Throughout history some of the best cars haven't been sold in the United States and the draconian 25-year import ban has made bringing them here a legally questionable endeavor. Here are Jalopnik readers' picks for the ten best cars exempt from regulations you can import right now. Do it. Right this second.

Welcome back to Answers of the Day — our daily Jalopnik feature where we take the best ten responses from the previous day's Question of the Day and shine it up to show off. It's by you and for you, the Jalopnik readers. Enjoy!

Photo Credit: Asen Todorov


10.) Ford Sierra RS Cosworth

Suggested By: SennaMP4

Why it deserves residency: We saw Ford of Europe's regular Sierra over here rebadged as the Merkur XR4Ti, but we completely missed out on this beast. The Sierra is an essential link in a near-unbroken chain of production racers connecting the Cortinas of the Sixties to today's WRC Fiestas. It's a kick-ass car in is own right, too, with a Cossie-tuned turbo four that can be boosted to power levels that were ridiculous in the Eighties and still pretty good today.


Photo Credit: focusnige

9.) Alfa Romeo Montreal

Suggested By: Drachen

Why it deserves residency: While Americans were getting the funk on with land yachts like the Lincoln Mark IV, Alfa's take on Seventies style involved a street-tuned version of the 33's V8 installed in a Bertone show-car body. While not quite as fierce as that combination promises, the Montreal is still a great smallish GT car wrapped in more pre-disco signifiers than George Clinton could fit onstage.


Photo Credit: pyntofmyld

8.) Volkswagen SP2

Suggested By: JackTrade

Why it deserves residency: Not only do we miss out on some of Volkswagen's home-market delights, their South American division holds out on us, too. The SP2 is essentially a stylish body on a Type 3 (Fastback) pan, but that shape does total justice to a nation with the world's greatest beach-body culture.


Photo Credit: Rogelio Jiménez

7.) Ford Falcon XD ute

Suggested By: CobraJoe

Why it deserves residency: Because "hoon" is an Australian word, after all. When muscle cars did the dinosaur act in America, traits of the species were preserved in quarantine Down Under along with an appreciation for the car-based pickups that we generally call El Caminos and they call utes. A perennially brilliant idea that needs to be brought back here, one way or another.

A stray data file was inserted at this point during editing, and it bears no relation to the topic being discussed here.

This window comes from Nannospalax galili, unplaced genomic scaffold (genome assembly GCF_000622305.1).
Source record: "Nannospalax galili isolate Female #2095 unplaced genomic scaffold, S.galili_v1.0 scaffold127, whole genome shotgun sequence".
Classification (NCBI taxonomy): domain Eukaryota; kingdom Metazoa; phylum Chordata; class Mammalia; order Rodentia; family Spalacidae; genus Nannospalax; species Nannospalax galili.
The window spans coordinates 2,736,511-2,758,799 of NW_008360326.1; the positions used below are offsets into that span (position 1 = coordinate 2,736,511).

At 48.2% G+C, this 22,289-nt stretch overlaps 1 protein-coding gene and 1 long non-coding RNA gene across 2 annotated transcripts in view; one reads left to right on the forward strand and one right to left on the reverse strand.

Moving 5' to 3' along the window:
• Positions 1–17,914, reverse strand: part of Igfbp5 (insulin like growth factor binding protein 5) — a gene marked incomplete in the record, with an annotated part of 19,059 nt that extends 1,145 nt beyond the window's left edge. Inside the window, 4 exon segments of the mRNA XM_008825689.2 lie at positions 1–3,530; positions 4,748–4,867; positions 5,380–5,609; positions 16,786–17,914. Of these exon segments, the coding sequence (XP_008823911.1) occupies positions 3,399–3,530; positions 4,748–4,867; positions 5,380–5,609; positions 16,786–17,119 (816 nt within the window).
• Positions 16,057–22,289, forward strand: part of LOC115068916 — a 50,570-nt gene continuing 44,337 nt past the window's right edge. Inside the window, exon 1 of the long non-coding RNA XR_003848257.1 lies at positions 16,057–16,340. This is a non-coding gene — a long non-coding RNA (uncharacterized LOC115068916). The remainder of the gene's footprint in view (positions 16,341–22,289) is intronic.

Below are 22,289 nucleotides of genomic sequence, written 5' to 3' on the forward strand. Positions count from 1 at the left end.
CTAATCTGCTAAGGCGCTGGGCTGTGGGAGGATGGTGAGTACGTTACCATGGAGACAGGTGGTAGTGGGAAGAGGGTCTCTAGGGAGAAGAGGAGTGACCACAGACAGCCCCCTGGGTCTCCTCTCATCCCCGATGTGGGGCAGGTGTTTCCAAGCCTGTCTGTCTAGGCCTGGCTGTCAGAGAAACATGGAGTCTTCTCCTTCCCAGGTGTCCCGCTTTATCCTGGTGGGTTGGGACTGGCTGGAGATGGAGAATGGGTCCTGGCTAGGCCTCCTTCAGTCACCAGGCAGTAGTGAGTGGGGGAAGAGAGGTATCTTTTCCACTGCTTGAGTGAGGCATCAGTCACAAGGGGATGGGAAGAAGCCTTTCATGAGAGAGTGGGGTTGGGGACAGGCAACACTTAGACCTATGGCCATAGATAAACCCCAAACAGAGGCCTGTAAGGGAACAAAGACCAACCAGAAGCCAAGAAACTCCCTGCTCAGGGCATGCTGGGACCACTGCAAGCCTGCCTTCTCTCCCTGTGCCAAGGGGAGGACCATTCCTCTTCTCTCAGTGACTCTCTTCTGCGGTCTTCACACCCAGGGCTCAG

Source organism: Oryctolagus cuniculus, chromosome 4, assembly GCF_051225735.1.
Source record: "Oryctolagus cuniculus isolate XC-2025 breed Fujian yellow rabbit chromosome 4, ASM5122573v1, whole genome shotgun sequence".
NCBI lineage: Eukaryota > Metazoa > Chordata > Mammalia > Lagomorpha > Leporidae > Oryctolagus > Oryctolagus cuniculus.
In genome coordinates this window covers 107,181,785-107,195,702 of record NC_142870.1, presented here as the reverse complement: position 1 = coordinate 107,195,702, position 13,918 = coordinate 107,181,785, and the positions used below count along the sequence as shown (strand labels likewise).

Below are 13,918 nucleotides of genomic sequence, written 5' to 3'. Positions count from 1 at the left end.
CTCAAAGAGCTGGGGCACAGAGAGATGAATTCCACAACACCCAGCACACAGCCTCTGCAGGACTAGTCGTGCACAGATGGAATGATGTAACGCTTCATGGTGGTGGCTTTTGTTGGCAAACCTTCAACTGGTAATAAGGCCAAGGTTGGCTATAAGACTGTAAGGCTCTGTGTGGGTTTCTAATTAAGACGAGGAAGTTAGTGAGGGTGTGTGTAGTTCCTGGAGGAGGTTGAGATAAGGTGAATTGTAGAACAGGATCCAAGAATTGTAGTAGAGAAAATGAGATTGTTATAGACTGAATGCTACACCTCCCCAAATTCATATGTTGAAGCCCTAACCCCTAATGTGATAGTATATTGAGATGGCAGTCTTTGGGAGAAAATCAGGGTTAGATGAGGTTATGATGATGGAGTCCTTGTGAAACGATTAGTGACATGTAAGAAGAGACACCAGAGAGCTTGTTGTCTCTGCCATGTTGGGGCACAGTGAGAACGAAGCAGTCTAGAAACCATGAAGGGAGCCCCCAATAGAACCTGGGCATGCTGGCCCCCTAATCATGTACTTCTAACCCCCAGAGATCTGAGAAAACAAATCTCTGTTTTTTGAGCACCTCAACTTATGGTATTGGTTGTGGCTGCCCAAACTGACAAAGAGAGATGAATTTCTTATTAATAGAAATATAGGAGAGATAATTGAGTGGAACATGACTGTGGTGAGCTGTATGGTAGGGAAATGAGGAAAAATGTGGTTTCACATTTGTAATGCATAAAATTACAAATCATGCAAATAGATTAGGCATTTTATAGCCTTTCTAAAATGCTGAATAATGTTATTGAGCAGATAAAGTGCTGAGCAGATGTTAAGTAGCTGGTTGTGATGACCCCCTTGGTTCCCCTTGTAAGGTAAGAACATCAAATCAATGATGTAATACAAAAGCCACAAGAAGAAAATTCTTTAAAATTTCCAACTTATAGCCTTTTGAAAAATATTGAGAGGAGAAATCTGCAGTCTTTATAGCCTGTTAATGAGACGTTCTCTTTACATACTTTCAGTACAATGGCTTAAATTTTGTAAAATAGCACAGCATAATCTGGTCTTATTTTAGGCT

Photo Credit: Ben.H

6.) Nissan C110 Skyline GT-R

Suggested By: Spiegel Con Queso

Why it deserves residency: The revered father figure of a ferocious clan, the Kenmari GT-R lived an unfortunately short life — only 197 rolled out of the NISMO shops before the project was shelved because of the oil crisis. Today real ones are among the most valuable and cherished Japanese cars on the classic market.


Photo Credit: MIKI Yoshihito

5.) Honda City Turbo II

Suggested By: tofuman001

Why it deserves residency: Kei cars are an idiosyncratically Japanese thing, but like a lot of idiosyncrasies they can be intensely lovable. The City Turbo promises more delinquent fun in a smaller package than any car since the original Mini Cooper. Should you require a change of pace, some came with a folding mini-scooter in back.


Photo Credit: Tennen-Gas

4.) ZIL 114

Suggested By: Drachen

Why it deserves residency: Even the dictatorship of the proletariat isn't immune to the charms of a big decadent limousine. Peculiarly grainy images of these big blocks of Soviet steel rolling through Red Square are still tucked back in the long-term memory of every Cold War kid. Driving one of these would be among the great radical-chic gestures of all time.


Photo Credit: denizen24

3.) BMW E30 Touring

Suggested By: DasWauto - Disregard politics, acquire cars

Why it deserves residency: In the great Venn diagram of all things automotive, the overlap for the circles marked "fun", "station wagon", and "rear-wheel-drive" is painfully small, especially when you filter it through American availability. These quick little estates may not have seemed like the right kind of car to American yuppie-scum BMW buyers in the '80s, but they still make all kinds of practical-yet-hoonworthy sense today.


Photo Credit: Dominic McDowell

2.) Lancia Delta S4

Suggested By: ThatDamnDrunk

Why it deserves residency: This awkward upright hatch — it looks like a Fiat Ritmo that was subjected to a bad fiberglass prank — is one of the most fearsome machines ever assembled. In race form it would have gridded with contemporary Formula 1 cars, until the track ended and it left everything behind in a haze of dust. Not for amateurs or poseurs, which only adds to the allure.


Photo Credit: Pietro Zoccola

1.) Ferrari 288 GTO

Suggested By: tonyola

Why it deserves residency: The GTO was supposed to mark Ferrari's return to production-based (Group B, in this case) racing. Instead, what was left after the collapse of that series were 272 of the finest sports cars anyone has ever built. A good number were brought over via the gray market in the Eighties, but with the restrictions waived we can now have them as built. If we could have one, it would be this.


Photo Credit: Varin Tsai